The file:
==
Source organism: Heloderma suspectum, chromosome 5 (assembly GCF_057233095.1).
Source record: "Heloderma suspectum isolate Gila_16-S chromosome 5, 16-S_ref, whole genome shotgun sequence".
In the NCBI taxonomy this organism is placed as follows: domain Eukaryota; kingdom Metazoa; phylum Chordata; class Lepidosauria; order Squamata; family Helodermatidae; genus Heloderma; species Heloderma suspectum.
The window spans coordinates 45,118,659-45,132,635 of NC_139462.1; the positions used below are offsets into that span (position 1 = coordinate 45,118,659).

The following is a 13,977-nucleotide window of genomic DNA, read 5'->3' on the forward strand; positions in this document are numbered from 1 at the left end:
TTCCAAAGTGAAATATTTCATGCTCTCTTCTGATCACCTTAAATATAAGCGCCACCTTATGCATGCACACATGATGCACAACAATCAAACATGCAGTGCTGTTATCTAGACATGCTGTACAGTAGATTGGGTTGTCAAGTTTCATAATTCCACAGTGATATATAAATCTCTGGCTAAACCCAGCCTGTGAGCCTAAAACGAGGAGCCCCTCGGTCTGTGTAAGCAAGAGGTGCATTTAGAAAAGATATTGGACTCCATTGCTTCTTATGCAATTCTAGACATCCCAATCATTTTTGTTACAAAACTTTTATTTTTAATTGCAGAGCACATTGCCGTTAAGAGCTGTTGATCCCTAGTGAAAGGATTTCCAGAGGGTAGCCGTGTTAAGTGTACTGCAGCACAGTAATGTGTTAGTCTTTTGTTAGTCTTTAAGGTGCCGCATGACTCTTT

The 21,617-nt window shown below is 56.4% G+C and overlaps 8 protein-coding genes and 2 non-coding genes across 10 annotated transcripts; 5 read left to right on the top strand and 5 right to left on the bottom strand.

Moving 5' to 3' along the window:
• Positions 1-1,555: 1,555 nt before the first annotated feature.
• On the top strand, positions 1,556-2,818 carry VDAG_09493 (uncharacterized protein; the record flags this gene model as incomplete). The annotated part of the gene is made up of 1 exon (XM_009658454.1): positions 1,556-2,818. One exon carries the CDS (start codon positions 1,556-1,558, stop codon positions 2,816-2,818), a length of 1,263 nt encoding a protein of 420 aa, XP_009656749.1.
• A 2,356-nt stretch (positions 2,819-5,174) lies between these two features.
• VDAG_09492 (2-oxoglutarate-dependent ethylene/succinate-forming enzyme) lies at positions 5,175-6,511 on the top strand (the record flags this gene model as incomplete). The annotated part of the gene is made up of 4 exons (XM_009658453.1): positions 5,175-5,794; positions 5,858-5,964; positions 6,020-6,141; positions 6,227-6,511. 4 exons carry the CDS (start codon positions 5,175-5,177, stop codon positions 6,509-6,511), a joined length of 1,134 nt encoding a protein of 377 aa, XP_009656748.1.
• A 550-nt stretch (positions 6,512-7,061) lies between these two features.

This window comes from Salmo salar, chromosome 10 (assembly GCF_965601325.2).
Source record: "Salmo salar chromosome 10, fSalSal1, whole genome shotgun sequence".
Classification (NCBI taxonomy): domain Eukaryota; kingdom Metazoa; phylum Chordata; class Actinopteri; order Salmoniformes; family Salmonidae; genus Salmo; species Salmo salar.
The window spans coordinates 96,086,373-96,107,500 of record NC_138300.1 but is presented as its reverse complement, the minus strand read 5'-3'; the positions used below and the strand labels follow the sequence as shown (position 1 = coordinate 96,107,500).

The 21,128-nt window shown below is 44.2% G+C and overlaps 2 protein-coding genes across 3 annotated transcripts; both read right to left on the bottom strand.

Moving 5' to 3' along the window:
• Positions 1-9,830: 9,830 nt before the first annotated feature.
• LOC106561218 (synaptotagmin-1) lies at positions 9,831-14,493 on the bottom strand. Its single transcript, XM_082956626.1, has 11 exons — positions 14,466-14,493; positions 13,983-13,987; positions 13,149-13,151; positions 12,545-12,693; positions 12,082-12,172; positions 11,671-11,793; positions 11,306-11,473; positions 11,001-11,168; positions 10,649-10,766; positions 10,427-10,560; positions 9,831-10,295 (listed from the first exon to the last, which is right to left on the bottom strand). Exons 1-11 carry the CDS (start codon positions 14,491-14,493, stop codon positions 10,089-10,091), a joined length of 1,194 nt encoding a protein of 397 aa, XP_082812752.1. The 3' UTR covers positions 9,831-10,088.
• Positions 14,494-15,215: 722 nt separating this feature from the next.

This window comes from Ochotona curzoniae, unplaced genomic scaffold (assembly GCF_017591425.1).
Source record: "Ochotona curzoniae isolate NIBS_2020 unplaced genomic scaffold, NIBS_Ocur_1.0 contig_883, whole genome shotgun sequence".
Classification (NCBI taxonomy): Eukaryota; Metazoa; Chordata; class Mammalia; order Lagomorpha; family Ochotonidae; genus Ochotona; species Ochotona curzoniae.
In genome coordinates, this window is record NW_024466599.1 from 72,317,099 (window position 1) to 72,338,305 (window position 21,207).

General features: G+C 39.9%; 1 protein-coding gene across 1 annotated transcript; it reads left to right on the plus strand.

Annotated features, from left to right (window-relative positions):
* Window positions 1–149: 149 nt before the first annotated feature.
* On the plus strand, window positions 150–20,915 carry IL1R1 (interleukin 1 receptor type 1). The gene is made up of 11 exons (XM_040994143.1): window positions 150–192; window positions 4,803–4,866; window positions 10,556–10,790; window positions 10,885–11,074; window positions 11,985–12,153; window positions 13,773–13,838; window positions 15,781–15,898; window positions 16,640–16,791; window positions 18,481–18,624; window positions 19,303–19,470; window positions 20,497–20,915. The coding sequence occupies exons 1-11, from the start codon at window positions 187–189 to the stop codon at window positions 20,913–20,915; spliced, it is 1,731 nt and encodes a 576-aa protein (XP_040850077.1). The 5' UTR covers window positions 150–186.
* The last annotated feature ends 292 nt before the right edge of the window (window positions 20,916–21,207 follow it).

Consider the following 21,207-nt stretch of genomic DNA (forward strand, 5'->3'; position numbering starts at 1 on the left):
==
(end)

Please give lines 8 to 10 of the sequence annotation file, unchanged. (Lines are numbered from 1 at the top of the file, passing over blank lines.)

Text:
Moving 5' to 3' along the window:
• Positions 1-1,555: 1,555 nt before the first annotated feature.
• On the top strand, positions 1,556-2,818 carry VDAG_09493 (uncharacterized protein; the record flags this gene model as incomplete). The annotated part of the gene is made up of 1 exon (XM_009658454.1): positions 1,556-2,818. One exon carries the CDS (start codon positions 1,556-1,558, stop codon positions 2,816-2,818), a length of 1,263 nt encoding a protein of 420 aa, XP_009656749.1.